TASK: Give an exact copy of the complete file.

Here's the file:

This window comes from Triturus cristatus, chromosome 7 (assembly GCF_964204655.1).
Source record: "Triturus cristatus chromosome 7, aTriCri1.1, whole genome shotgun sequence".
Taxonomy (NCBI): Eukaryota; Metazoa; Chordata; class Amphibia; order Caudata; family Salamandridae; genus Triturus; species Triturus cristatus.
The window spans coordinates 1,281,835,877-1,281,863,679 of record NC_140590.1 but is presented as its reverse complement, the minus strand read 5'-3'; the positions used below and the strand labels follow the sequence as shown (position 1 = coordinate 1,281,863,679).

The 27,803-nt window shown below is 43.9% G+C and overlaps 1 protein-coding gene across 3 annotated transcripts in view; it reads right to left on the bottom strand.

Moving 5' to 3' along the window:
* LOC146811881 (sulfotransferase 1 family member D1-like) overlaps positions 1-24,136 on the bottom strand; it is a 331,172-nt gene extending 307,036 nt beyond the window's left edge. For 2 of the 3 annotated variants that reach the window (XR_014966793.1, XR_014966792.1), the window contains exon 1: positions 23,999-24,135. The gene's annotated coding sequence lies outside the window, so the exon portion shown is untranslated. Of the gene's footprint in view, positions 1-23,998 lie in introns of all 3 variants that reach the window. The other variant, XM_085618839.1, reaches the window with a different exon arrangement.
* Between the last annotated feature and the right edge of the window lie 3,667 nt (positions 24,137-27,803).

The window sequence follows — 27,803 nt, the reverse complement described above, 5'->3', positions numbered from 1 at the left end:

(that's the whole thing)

This window comes from Triturus cristatus, chromosome 7 (assembly GCF_964204655.1).
Source record: "Triturus cristatus chromosome 7, aTriCri1.1, whole genome shotgun sequence".
Taxonomy (NCBI): Eukaryota; Metazoa; Chordata; class Amphibia; order Caudata; family Salamandridae; genus Triturus; species Triturus cristatus.
The window spans coordinates 1,281,835,877-1,281,863,679 of record NC_140590.1 but is presented as its reverse complement, the minus strand read 5'-3'; the positions used below and the strand labels follow the sequence as shown (position 1 = coordinate 1,281,863,679).

The 27,803-nt window shown below is 43.9% G+C and overlaps 1 protein-coding gene across 3 annotated transcripts in view; it reads right to left on the bottom strand.

Moving 5' to 3' along the window:
* LOC146811881 (sulfotransferase 1 family member D1-like) overlaps positions 1-24,136 on the bottom strand; it is a 331,172-nt gene extending 307,036 nt beyond the window's left edge. For 2 of the 3 annotated variants that reach the window (XR_014966793.1, XR_014966792.1), the window contains exon 1: positions 23,999-24,135. The gene's annotated coding sequence lies outside the window, so the exon portion shown is untranslated. Of the gene's footprint in view, positions 1-23,998 lie in introns of all 3 variants that reach the window. The other variant, XM_085618839.1, reaches the window with a different exon arrangement.
* Between the last annotated feature and the right edge of the window lie 3,667 nt (positions 24,137-27,803).

The window sequence follows — 27,803 nt, the reverse complement described above, 5'->3', positions numbered from 1 at the left end: